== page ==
Three-Dimensional Vector Radiative Transfer in a Semi-Infinite Rayleigh Scattering Medium Exposed to a Polarized Laser Beam
Spatially varying reflection matrix
Three-dimensional vector radiative transfer in a semi-infinite, Rayleigh scattering medium exposed to a polarized, Gaussian laser beam directed perpendicular to the surface is studied. The focus of this investigation is the 4 × 4, spatially varying reflection matrix that can be used to determine the normally backscattered radiation when the polarization of the incident radiation is specified. An inverse integral transform is used to construct the spatially varying reflection matrix from the generalized reflection matrix found in a previous study. The elements of this matrix depend on location specified by optical radius and azimuthal angle. The azimuthal variation is found by performing part of the inverse transform analytically, while the radial variation is described by five functions that are calculated numerically via an inverse Hankel transform. Benchmark numerical results for these five functions are presented, and the effects of beam radius and particle concentration are discussed. Expressions that describe the behavior of the reflection functions at small and large optical radii are developed, and comparisons are made to the one-dimensional and scalar situations. The scalar approximation fails to predict the three-dimensional effects produced by the polarized beam, and even when the incident radiation is unpolarized, the error in the scalar reflection function can be as high as 20%. © 2002 Elsevier Science Ltd. All rights reserved.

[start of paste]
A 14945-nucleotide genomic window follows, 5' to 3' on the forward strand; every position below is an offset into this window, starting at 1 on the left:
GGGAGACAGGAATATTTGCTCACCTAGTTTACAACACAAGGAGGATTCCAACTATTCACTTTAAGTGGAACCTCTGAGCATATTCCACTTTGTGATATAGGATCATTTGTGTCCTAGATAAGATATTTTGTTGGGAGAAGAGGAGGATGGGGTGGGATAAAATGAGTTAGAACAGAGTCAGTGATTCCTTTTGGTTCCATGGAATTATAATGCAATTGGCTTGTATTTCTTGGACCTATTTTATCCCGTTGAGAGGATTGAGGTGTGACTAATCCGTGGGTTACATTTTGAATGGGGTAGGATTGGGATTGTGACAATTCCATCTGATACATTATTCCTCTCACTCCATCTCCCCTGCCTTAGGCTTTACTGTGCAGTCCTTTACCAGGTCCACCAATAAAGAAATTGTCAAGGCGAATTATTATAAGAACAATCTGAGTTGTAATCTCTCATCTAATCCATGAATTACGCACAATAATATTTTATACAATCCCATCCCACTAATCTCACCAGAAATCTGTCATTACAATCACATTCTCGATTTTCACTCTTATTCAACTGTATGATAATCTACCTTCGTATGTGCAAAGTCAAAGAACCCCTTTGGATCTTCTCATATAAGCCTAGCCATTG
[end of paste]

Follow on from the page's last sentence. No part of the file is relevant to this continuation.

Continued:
D. W. Mueller and A. L. Crosbie, "Three-Dimensional Vector Radiative Transfer in a Semi-Infinite Rayleigh Scattering Medium Exposed to a Polarized Laser Beam," Journal of Quantitative Spectroscopy and Radiative Transfer, Elsevier, Jan 2002.
The definitive version is available at https://doi.org/10.1016/S0022-4073(02)00021-3
Mechanical and Aerospace Engineering
International Standard Serial Number (ISSN)
Article - Journal
© 2002 Elsevier, All rights reserved.
01 Jan 2002